Summary: Envy is considered to be the second most deadly sin but it’s known to be the nastiest, ugliest and the meanest of all sins. It is also the most secretive of the 7 Deadly Sins. Many people will admit in public to the sin of sloth or gluttony but envy? Yet
When I served on staff at Rayne Memorial UMC on St. Charles Avenue, a young man named Arthur began attending. Arthur was a nice guy but was different, both in appearance and in personality. Arthur got involved in the young adult ministry I had started at the church and was accepted for who he was. It wasn’t long before Arthur became fixated on another guy in the group I’ll call Carl. Carl was a successful young man working in corporate America who was from a well to do family. He was amiable, friendly with everyone, had a heart of gold, was active in the ministry and often hosted events at his apartment in the Garden District. He was a member of a Mardi Gras Krewe, played golf at a local country club, was a member of the Young Republicans, the Young Leadership Council and another society club. Carl also drove a BMW. Arthur wanted to be like Carl. He asked to join the clubs that Carl was a part of and wanted to be Carl’s best friend. While Carl was gracious to Arthur, they were never going to be best friends. Arthur’s envy turned and one night, Arthur went over the Carl’s apartment, poured gasoline on Carl’s BMW and lit it on fire. He was arrested and served time in jail. This is the power and damage envy can have in our lives.
Today, we’re focusing on the last of the seven deadly sins. Envy is considered to be the second most deadly sin but it’s known to be the nastiest, ugliest and the meanest of all sins. It is also the most secretive of the 7 Deadly Sins. Many people will admit in public to the sin of sloth or gluttony but envy? Yet one thing we do know is that envy is universal. We all struggle with it at some point. You see it throughout the ages in people. Even in the Bible, we see the deadliness of the sin of envy. Cain was envious of Abel because God liked Abel’s offering more than his. So Cain killed Abel out of envy. In the New Testament, King Herod hears of another king being born and so Herod out of envy kills all male children under the age of 2 to preserve his power and station in life. In the Ten Commandments God addresses envy when He says, “You shall not covet your neighbor’s house. You shall not covet your neighbor’s wife, or his male or female servant, his ox or donkey, or anything that belongs to your neighbor.” Exodus 20:17. It’s that envy of my neighbor’s ox which gets me every time!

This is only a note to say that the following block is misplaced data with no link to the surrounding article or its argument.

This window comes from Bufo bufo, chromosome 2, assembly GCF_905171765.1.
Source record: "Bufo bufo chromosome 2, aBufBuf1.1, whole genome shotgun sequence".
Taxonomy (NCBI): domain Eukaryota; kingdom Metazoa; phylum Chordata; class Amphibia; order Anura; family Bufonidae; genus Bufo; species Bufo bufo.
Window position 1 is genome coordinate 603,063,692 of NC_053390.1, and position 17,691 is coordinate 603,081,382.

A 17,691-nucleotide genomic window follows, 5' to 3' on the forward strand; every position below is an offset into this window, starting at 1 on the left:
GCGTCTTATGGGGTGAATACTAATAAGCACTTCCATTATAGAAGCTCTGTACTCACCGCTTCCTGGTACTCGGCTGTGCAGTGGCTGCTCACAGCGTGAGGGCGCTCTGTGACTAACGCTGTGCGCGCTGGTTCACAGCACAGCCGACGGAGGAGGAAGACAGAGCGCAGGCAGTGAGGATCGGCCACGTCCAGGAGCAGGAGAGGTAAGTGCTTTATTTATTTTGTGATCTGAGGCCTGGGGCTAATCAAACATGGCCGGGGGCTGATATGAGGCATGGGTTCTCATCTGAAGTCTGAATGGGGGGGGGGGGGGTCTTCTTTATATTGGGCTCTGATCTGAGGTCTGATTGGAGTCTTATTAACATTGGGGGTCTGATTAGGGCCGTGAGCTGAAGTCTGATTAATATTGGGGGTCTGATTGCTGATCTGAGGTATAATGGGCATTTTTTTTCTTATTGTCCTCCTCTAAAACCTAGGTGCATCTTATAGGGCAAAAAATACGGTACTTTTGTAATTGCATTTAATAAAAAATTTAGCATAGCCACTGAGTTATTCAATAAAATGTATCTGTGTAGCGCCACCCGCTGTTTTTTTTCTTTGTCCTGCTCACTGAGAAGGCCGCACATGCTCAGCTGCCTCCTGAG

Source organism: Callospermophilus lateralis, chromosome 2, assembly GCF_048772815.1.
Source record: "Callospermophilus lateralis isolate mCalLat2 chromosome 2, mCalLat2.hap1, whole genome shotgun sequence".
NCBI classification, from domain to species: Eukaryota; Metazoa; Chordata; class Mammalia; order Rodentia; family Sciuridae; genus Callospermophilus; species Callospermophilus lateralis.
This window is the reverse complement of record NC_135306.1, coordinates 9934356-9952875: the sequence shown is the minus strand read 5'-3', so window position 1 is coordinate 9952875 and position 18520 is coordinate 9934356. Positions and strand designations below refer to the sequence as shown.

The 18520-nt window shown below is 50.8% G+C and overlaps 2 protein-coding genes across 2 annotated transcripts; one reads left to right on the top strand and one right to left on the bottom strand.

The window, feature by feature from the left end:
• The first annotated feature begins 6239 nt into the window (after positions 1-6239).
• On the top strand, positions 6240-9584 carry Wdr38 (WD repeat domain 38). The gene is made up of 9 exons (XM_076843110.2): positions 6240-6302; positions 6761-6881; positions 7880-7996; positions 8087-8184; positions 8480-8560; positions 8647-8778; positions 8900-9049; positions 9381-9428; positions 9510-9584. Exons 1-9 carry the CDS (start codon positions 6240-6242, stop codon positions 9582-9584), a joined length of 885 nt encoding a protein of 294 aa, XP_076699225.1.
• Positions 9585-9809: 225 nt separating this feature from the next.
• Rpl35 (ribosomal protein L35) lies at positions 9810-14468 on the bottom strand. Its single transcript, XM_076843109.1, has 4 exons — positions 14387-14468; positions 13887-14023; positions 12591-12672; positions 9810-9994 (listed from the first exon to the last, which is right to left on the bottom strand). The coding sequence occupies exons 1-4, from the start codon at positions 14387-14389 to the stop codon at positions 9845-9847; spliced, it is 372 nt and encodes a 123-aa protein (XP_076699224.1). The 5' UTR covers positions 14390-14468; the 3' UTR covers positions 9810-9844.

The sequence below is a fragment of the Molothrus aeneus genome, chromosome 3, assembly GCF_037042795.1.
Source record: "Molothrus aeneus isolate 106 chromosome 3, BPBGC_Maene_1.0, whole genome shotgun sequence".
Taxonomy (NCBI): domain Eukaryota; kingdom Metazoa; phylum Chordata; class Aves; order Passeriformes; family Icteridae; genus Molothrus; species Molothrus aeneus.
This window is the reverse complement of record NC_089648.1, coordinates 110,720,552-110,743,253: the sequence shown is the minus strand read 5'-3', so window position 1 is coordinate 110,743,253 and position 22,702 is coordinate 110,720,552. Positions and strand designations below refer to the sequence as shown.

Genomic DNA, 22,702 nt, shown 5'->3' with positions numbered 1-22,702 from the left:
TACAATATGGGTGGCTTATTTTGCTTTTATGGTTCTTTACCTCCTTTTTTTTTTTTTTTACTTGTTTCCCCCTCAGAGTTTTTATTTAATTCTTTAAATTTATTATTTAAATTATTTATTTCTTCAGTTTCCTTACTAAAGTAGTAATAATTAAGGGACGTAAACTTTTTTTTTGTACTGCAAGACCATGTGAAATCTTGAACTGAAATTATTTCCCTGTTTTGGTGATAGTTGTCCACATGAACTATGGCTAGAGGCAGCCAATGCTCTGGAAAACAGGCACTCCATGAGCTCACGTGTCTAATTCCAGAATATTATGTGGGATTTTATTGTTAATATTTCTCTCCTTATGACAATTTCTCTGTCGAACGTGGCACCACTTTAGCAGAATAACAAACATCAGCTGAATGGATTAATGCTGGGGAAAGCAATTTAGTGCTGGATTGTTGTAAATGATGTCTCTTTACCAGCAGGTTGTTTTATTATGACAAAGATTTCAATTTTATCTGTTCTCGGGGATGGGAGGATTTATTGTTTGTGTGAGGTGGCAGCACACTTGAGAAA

In our culture we have a saying, “green with envy.” This comes because it is thought that someone who is envious is sick. We have another saying, “keeping up with the Jones.’” Envy changes how we look at things. One author writes of a friend who was happily married, had a good job and a respectable salary, lived in a good neighborhood and his children went to great schools and had good friends. But then he attended his 20 year High School reunion and saw people he had gone to school with, heard about their jobs which sounded a little more exciting, their salaries which were a little bigger than his, their neighborhoods which were a little bit more prestigious, their kids private schools and their spouses who seemed to be more educated and more beautiful. When he returned home, he felt inferior and now dissatisfied with his life. And yet absolutely nothing had changed in his life. What changed was how he thought about his life. This is the disease of envy.
We begin to see the person we envy up on a pedestal as we think their life is great and perfect and they have everything going for them. And then we look back into our own lives and we see everything at a deficit, making us feel inferior. That’s because envy attacks where we are lacking or we feel we are lacking. Envy moves from our minds then to our hearts and it spreads to our entire lives. “A heart at peace gives life to the body but envy rots the bones.” Proverbs.
There are four symptoms of envy. The first is that we compare ourselves to others. That’s something which begins at a very early age. Early childhood experts have discovered that at about age 7 we begin to see the similarities and the differences between ourselves and others. It must not be long after that we begin to compare ourselves to others. But we need to know that this tendency to compare is the breeding ground for envy. What we find is that we compare ourselves to people who are similar to us in age, background and circumstance but we avoid comparing ourselves to people who are vastly different from us and may lead lives which are viewed as unattainable. We don’t compare our paychecks with Donald Trump or Oprah. We don’t compare our athleticism to Drew Brees or Chris Paul. We don’t compare our homes and decorating skills with Martha Stewart. Part of the reason envy is so deadly is that it focuses on those who are around us: our spouse, our friends, our family, our neighbors and our co-workers and thus it can affect the relationships with others in our lives.